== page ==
Noel Gallagher soars with “High Flying Birds”

by Trenton Villanueva

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Courtesy of Sour Mash Records

 

 

Oasis, the greatest British band in the world between 1995 and 2005 according to The Guinness Book of World Records, broke up in 2009 after guitarist/songwriter Noel Gallagher walked out just minutes before an appearance at the Rock en Seine festival in France.

The band was known for their media antics and famous feud between Noel and his brother, singer Liam Gallagher, as well as hit songs like “Live Forever” and “Wonderwall.”

While Oasis’ breakup was a disappointment for fans around the world, it has cleared the stage for the biggest, bloodiest professional rivalry since the Bone Wars between dinosaur hunters Edward Drinker Cope and Othniel Charles March. That’s right, its what the word’s been waiting for, Noel versus Liam.

Liam struck first with his new band Beady Eyes—comprised of all the non-songwriting, non-Noel Gallagher ex-members of Oasis—and their first album “Different Gear, Still Speeding” last February. Even through the album debuted number three on the UK charts, it felt rushed and uninspired, missing the songwriting talents of Noel Gallagher.

After months of waiting, Noel has finally released his first post-Oasis album, and it is well worth the wait.

“Noel Gallagher’s High Flying Birds” has everything that Liam’s Beady Eyes did not: good songs, quality, and most importantly, Noel Gallagher himself.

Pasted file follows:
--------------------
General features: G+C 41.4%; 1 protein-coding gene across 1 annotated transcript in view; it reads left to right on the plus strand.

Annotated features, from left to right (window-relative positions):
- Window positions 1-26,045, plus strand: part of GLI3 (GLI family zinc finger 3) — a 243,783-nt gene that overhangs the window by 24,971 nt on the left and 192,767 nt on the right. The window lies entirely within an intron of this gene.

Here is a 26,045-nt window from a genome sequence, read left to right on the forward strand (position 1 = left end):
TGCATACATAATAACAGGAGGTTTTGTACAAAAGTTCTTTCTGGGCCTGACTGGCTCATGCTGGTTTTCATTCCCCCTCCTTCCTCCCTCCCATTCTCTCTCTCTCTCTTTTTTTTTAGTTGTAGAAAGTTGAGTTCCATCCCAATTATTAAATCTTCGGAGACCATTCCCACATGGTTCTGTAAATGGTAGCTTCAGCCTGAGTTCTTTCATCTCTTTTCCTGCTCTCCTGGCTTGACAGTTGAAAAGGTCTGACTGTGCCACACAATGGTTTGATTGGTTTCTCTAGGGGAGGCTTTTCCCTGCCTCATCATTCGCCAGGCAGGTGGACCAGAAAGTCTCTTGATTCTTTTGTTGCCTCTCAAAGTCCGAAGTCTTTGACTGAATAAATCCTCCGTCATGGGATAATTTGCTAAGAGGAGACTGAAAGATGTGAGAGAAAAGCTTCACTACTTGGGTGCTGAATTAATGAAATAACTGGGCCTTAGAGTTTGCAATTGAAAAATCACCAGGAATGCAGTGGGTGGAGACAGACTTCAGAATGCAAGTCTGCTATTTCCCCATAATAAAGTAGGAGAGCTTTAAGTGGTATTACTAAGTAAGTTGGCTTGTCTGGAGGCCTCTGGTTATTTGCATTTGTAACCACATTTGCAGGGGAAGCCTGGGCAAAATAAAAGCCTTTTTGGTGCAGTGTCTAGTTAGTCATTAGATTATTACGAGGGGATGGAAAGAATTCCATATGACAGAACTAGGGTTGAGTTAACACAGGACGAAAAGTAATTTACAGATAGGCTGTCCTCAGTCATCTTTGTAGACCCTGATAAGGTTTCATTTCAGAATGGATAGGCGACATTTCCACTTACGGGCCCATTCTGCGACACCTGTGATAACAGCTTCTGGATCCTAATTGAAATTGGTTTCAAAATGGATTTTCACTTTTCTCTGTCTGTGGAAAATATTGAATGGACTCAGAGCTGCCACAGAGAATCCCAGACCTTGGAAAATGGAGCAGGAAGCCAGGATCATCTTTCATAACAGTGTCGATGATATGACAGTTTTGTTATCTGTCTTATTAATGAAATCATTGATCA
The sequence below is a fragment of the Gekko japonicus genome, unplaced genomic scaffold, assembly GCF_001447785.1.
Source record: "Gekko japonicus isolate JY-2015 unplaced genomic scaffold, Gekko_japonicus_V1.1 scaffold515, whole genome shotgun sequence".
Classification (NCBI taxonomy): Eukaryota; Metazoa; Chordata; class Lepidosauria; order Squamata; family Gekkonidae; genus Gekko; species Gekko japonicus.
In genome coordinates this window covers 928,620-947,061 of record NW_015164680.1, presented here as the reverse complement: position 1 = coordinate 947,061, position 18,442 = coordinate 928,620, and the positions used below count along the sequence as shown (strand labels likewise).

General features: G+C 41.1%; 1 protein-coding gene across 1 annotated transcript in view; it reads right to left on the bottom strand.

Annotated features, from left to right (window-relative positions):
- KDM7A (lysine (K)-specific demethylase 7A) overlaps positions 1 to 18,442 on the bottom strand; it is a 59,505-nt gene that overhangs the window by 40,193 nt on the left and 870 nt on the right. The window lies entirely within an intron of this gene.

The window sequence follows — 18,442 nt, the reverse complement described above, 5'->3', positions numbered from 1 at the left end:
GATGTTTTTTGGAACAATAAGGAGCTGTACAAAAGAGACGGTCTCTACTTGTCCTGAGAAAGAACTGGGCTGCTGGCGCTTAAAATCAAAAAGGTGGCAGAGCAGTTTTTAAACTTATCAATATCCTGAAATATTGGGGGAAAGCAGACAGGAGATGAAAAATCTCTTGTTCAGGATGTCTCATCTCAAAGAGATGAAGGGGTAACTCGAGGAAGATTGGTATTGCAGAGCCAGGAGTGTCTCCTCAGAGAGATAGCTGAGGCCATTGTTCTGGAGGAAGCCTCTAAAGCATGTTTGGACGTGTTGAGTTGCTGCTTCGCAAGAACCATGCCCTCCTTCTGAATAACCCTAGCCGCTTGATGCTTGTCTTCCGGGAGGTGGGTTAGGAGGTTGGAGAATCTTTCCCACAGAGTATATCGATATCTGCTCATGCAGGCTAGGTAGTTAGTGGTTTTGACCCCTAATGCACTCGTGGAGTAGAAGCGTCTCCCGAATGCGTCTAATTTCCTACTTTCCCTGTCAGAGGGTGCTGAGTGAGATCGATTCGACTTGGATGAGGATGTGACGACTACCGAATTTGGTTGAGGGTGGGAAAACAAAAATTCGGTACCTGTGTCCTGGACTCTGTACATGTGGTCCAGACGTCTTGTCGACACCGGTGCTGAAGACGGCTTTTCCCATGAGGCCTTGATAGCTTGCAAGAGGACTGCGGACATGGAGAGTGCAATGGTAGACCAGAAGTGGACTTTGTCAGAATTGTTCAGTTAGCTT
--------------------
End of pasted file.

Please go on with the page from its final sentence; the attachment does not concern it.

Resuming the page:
The songs on “High Flying Birds” are all simple, all upbeat, and all in 4/4 time. All of them are worth listening and that’s something you can’t say about to many albums these days.

Each of the singles, including “The Death of You and Me,” “AKA…What a Life!” and “If I Had a Gun…,” are all catchy head-boppers and very reminiscent of the “Don’t Believe the Truth” era Oasis. The song “Let the Lord Shine a Light On Me,” a b-side to “AKA…What a Life!”, is absolutely beautiful with female backing vocals and orchestration. And it’s not even on the album.

Beyond the songs Themistocles, the best aspect of “High Flying Birds” is Noel’s voice, which was often just the backing track to Liam’s more conventional Brit-Pop vocals for Oasis.

While there was always a few Oasis tracks or b-sides that featured Noel’s voice, like “Don’t Look Back in Anger,” “The Masterplan,” and “The Importance of Being Idle,” having a full album of Noel singing is quite a treat. Plus Noel’s voice, which I always found to be more soulful and emotional than Liam’s, fits this album’s more mellow style.

Overall, “Noel Gallagher’s High Flying Birds” lacks a bit of the bite of many of Oasis’ more rocking songs, at least until the second half of the last song “Stop the Clocks.” However, what the album lacks in pure rock and roll power, it more than makes up for with beautiful orchestral arrangements, quality songwriting.

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